- Decide the supported configurations of JDK, operating system and
Guava. These will probably be the same as those described in the
release notes of the previous release. Document them in the release
notes. To test Guava version x.y, specify
- Optional tests using properties:
- Optional tests using tasks:
- Trigger a
by merging the latest code into the
julianhyde/coverity_scanbranch, and when it completes, make sure that there are no important issues.
- Add release notes to
site/_docs/history.md. Include the commit history, and say which versions of Java, Guava and operating systems the release is tested against.
- Make sure that every “resolved” JIRA case (including duplicates) has a fix version assigned (most likely the version we are just about to release)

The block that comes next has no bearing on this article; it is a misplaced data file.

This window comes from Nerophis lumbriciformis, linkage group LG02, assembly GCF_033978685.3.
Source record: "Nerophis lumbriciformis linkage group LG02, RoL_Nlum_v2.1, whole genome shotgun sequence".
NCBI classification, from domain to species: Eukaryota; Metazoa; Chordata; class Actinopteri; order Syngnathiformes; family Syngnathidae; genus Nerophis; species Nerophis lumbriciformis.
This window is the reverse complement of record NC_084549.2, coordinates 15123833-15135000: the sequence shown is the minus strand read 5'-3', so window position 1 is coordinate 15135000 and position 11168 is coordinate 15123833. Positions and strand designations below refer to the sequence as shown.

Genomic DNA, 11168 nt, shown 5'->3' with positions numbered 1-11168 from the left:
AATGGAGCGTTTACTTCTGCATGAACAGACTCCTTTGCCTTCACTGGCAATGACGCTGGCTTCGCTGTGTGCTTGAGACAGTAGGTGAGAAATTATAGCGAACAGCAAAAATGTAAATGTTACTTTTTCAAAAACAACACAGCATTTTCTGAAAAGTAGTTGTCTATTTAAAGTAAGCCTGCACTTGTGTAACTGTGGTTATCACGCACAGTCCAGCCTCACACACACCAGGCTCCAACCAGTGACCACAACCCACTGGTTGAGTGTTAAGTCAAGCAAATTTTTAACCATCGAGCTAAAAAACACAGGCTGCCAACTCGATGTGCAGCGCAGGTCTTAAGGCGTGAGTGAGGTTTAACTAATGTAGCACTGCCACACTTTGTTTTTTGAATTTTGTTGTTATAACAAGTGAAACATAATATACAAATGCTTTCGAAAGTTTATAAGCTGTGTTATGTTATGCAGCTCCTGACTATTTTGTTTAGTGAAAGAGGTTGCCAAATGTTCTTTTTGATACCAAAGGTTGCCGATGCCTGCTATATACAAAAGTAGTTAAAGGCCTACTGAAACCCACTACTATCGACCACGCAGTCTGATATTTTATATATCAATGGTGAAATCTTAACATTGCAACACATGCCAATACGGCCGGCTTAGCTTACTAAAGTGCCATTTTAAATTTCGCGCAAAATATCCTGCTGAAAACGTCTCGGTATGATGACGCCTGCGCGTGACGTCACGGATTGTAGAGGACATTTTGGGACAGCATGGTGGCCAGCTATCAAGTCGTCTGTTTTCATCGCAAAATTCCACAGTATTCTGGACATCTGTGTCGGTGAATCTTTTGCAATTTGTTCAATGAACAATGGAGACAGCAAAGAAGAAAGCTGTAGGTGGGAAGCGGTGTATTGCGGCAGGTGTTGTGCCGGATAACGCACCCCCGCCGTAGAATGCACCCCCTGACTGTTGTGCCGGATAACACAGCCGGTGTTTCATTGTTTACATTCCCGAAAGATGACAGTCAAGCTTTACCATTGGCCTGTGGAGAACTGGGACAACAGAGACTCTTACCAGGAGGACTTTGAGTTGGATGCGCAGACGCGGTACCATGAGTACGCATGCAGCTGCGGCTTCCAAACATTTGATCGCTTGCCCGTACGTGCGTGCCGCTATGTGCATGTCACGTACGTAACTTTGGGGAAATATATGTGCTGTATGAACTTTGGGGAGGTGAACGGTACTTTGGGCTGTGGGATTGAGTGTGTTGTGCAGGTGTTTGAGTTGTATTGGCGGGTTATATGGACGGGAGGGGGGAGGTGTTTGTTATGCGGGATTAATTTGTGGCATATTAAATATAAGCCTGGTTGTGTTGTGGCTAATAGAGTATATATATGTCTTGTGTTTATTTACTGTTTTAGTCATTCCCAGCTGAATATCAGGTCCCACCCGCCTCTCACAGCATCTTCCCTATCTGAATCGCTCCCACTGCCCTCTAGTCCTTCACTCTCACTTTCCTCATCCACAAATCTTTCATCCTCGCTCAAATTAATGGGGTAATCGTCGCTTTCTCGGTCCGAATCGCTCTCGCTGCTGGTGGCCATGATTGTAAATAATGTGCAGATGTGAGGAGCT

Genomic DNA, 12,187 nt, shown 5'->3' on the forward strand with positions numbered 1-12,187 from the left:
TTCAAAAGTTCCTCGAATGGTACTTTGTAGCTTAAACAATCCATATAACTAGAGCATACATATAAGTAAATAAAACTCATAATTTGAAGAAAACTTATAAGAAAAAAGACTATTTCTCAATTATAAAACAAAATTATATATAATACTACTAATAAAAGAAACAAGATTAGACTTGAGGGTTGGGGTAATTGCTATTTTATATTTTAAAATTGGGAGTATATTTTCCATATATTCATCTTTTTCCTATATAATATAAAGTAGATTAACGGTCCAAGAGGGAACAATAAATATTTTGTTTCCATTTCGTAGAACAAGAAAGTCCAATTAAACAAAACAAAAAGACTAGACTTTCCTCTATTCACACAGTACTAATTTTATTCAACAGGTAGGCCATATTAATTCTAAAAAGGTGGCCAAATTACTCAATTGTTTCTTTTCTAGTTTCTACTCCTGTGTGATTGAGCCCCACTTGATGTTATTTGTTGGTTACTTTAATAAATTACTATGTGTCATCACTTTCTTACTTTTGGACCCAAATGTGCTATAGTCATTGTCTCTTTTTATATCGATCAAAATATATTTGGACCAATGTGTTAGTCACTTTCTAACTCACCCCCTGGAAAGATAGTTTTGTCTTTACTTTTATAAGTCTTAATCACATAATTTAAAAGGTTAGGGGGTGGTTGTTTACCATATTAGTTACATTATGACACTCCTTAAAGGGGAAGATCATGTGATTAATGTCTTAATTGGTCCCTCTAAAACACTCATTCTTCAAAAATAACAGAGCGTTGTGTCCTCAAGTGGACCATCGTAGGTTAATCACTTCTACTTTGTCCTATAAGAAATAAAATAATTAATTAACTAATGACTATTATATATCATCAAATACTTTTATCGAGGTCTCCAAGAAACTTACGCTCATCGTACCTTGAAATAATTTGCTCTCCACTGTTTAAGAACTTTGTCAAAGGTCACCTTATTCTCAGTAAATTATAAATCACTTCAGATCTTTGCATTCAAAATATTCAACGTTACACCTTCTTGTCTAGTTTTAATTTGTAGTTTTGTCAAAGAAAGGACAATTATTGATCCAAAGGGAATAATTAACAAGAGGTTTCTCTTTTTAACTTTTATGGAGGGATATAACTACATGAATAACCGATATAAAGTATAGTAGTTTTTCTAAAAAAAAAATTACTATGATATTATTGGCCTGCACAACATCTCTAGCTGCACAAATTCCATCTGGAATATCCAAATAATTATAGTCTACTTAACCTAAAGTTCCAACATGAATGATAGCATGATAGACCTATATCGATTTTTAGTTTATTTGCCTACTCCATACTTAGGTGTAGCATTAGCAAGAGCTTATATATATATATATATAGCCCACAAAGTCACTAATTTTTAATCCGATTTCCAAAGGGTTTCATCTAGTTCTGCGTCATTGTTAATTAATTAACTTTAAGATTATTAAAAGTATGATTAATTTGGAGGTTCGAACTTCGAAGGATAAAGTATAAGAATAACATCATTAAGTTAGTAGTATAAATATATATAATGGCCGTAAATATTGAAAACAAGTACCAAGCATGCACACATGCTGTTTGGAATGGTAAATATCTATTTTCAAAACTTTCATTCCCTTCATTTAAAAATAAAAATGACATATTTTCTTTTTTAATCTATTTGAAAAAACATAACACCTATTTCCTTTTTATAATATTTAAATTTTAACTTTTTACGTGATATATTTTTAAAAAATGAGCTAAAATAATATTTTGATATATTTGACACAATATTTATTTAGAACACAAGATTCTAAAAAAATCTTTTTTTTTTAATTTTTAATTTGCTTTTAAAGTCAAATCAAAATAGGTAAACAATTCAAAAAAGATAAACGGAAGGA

sqlline with Spatial and Oracle function tables:
The release candidate process does not add commits,
so there’s no harm if it fails. It might leave
-rc tag behind
which can be removed if required.
You can perform a dry-run release with a help of https://github.com/vlsi/asflike-release-environment That would perform the same steps, however it would push changes to the mock Nexus, Git, and SVN servers.
If any of the steps fail, fix the problem, and start again from the top.
To prepare a release candidate directly in your environment:
Pick a release candidate index and ensure it does not interfere with previous candidates for the version.
Checking the artifacts
- In the
release/build/distributionsdirectory should be these 3 files, among others:
- Note that the file names start
- In the source distro
.tar.gz(currently there is no binary distro), check that all files belong to a directory called
- That directory must contain files